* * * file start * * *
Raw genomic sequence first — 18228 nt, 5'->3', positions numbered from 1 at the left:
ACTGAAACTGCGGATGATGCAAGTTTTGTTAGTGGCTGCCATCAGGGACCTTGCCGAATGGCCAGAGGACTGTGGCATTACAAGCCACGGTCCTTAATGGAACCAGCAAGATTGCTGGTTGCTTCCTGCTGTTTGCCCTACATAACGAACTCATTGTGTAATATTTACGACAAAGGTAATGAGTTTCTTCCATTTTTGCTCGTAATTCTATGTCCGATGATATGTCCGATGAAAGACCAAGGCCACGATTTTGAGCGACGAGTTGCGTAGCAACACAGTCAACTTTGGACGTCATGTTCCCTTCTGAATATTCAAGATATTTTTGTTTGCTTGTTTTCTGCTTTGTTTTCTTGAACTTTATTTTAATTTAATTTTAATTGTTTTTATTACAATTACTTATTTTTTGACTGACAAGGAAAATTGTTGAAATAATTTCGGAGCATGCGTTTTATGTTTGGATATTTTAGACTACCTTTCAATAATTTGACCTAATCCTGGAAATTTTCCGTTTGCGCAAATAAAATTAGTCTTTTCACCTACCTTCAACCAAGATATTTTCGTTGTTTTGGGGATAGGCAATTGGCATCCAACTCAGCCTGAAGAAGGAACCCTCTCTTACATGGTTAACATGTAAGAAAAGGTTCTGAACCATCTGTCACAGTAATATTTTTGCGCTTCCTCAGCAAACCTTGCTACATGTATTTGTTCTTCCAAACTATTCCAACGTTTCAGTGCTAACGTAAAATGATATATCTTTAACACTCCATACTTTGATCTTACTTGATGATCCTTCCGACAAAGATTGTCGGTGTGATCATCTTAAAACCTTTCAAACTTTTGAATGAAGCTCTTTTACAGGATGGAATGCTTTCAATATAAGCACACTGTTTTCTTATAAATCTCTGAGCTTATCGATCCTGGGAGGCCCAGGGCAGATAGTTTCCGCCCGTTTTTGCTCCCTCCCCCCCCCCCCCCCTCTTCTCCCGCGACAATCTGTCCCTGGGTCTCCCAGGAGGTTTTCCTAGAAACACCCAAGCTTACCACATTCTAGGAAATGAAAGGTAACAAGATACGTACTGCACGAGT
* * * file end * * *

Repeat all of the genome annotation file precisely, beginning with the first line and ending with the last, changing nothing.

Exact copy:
Raw genomic sequence first — 18228 nt, 5'->3', positions numbered from 1 at the left:
ACTGAAACTGCGGATGATGCAAGTTTTGTTAGTGGCTGCCATCAGGGACCTTGCCGAATGGCCAGAGGACTGTGGCATTACAAGCCACGGTCCTTAATGGAACCAGCAAGATTGCTGGTTGCTTCCTGCTGTTTGCCCTACATAACGAACTCATTGTGTAATATTTACGACAAAGGTAATGAGTTTCTTCCATTTTTGCTCGTAATTCTATGTCCGATGATATGTCCGATGAAAGACCAAGGCCACGATTTTGAGCGACGAGTTGCGTAGCAACACAGTCAACTTTGGACGTCATGTTCCCTTCTGAATATTCAAGATATTTTTGTTTGCTTGTTTTCTGCTTTGTTTTCTTGAACTTTATTTTAATTTAATTTTAATTGTTTTTATTACAATTACTTATTTTTTGACTGACAAGGAAAATTGTTGAAATAATTTCGGAGCATGCGTTTTATGTTTGGATATTTTAGACTACCTTTCAATAATTTGACCTAATCCTGGAAATTTTCCGTTTGCGCAAATAAAATTAGTCTTTTCACCTACCTTCAACCAAGATATTTTCGTTGTTTTGGGGATAGGCAATTGGCATCCAACTCAGCCTGAAGAAGGAACCCTCTCTTACATGGTTAACATGTAAGAAAAGGTTCTGAACCATCTGTCACAGTAATATTTTTGCGCTTCCTCAGCAAACCTTGCTACATGTATTTGTTCTTCCAAACTATTCCAACGTTTCAGTGCTAACGTAAAATGATATATCTTTAACACTCCATACTTTGATCTTACTTGATGATCCTTCCGACAAAGATTGTCGGTGTGATCATCTTAAAACCTTTCAAACTTTTGAATGAAGCTCTTTTACAGGATGGAATGCTTTCAATATAAGCACACTGTTTTCTTATAAATCTCTGAGCTTATCGATCCTGGGAGGCCCAGGGCAGATAGTTTCCGCCCGTTTTTGCTCCCTCCCCCCCCCCCCCCCTCTTCTCCCGCGACAATCTGTCCCTGGGTCTCCCAGGAGGTTTTCCTAGAAACACCCAAGCTTACCACATTCTAGGAAATGAAAGGTAACAAGATACGTACTGCACGAGT